Advanced Encryption Standard instruction set is now integrated in to many processors. The purpose of the instruction set is to improve the speed, as well as the resistance to side-channel attacks, of applications performing encryption and decryption using Advanced Encryption Standard (AES). They are often implemented as instructions implementing a single round of AES along with a special version for the last round which has a slightly different method.
x86 architecture processors
AES-NI (or the Intel
Advanced Encryption Standard New Instructions; AES-NI) was the first major implementation. AES-NI is an extension to the x86 instruction set architecture for microprocessors from Intel and AMD proposed by Intel in March 2008.
Perform one round of an AES encryption flow
Perform the last round of an AES encryption flow
Perform one round of an AES decryption flow
Perform the last round of an AES decryption flow
Assist in AES round key generation
Assist in AES Inverse Mix Columns
Carryless multiply ( CLMUL)
Intel processors support the AES-NI instruction set:
Westmere based processors, specifically:
Sandy Bridge processors:
Desktop: all except Pentium, Celeron, Core i3.
  Mobile: all Core i7 and Core i5. Several vendors have shipped BIOS configurations with the extension disabled; a BIOS update is required to enable them.  
Ivy Bridge processors.
All i5, i7, Xeon and i3-2115C only. 
Haswell processors (all except i3-4000m, Pentium and Celeron). 
Broadwell processors (all except Pentium and Celeron).
Silvermont/Airmont processors (all except Bay Trail-D and Bay Trail-M).
Kaby Lake processors. Coffee Lake processors.
AMD processors support AES instructions:
Puma-based processors and newer "Heavy Equipment" processors
Zen based processors Zen+ based processors
Hardware acceleration in other architectures
AES support with unprivileged processor instructions is also available in the latest
SPARC processors ( T3, T4, T5, M5, and forward) and in latest ARM processors. The SPARC T4 processor, introduced in 2011, has user-level instructions implementing AES rounds. These instructions are in addition to higher level encryption commands. The  ARMv8-A processor architecture, announced in 2011, including the ARM Cortex-A53 and A57 (but not previous v7 processors like the Cortex A5, 7, 8, 9, 11, 15 ) also have user-level instructions which implement AES rounds. In August 2012,  IBM announced that the then-forthcoming  Power7+ architecture would have AES support. The commands in these architectures are not directly compatible with the AES-NI commands, but implement similar functionality.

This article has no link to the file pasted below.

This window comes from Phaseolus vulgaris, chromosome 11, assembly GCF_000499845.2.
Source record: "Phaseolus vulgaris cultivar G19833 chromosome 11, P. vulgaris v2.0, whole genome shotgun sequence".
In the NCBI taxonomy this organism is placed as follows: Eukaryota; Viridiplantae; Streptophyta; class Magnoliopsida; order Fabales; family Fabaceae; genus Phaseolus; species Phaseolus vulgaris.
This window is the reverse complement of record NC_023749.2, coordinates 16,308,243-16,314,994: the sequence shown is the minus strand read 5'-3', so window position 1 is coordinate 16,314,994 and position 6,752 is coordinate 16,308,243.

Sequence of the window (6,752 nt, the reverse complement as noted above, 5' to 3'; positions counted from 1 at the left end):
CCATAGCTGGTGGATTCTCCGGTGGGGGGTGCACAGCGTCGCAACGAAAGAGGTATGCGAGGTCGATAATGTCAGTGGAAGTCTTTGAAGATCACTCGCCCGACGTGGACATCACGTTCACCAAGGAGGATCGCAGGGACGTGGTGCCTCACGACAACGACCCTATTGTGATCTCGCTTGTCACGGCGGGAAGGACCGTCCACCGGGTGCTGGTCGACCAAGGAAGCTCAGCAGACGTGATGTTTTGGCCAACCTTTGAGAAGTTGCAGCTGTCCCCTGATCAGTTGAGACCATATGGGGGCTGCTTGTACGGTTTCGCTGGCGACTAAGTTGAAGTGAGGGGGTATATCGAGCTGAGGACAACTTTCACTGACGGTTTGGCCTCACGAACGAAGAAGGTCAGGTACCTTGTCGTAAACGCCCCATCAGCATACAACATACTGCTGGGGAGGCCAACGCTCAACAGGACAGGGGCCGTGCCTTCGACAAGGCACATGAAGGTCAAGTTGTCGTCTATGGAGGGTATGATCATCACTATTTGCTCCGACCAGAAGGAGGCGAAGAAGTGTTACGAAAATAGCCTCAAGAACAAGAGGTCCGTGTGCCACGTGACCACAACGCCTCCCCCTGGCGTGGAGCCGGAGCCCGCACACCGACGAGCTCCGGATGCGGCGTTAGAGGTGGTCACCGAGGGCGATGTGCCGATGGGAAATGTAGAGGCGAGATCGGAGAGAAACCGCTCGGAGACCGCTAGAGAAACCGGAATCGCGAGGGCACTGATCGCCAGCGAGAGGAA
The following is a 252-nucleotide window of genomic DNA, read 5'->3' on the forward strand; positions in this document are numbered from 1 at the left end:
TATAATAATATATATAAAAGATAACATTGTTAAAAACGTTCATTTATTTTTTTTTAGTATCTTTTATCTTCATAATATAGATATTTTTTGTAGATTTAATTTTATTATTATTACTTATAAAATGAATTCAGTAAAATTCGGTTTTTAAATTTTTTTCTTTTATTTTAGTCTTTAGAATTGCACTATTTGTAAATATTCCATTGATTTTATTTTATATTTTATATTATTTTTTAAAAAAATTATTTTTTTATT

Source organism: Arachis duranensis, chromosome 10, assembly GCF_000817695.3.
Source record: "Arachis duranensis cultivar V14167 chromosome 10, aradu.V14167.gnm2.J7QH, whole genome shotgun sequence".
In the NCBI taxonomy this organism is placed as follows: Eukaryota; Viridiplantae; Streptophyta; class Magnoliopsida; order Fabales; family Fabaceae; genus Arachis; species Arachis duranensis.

IBM z9 or later mainframe processors support AES as single-opcode (KM, KMC) AES ECB/CBC instructions via IBM's CryptoExpress hardware
These single-instruction AES versions are therefore easier to use than Intel NI ones, but may not be extended to implement other algorithms based on AES round functions (such as the  Whirlpool hash function).
Supporting x86 CPUs VIA x86 CPUs, AMD Geode, and Marvell Kirkwood (ARM, mv_cesa in Linux) use driver-based accelerated AES handling instead. (See Crypto API (Linux).)
The following chips, while supporting AES hardware acceleration, do not support an AES instruction set:
Programming information is available in
ARM Architecture Reference Manual ARMv8, for ARMv8-A architecture profile.
ARM cryptographic extensions optionally supported on ARM Cortex-A30/50/70 cores
Cryptographic hardware accelerators/engines
Atmel XMEGA (on-chip accelerator with parallel execution, not an instruction) 
SPARC T3 and later processors have hardware support for several crypto algorithms, including AES. Cavium Octeon MIPS All Cavium Octeon MIPS-based processors have hardware support for several crypto algorithms, including AES using special coprocessor 3 instructions. 
AES-NI Performance Analyzed, Patrick Schmid and Achim Roos found, "... impressive results from a handful of applications already optimized to take advantage of Intel's AES-NI capability". A performance analysis using the  Crypto++ security library showed an increase in throughput from approximately 28.0 cycles per byte to 3.5 cycles per byte with AES/ GCM versus a Pentium 4 with no acceleration. 
Most modern compilers can emit AES instructions.
Much security and cryptography software supports the AES instruction set, including the following core infrastructure:
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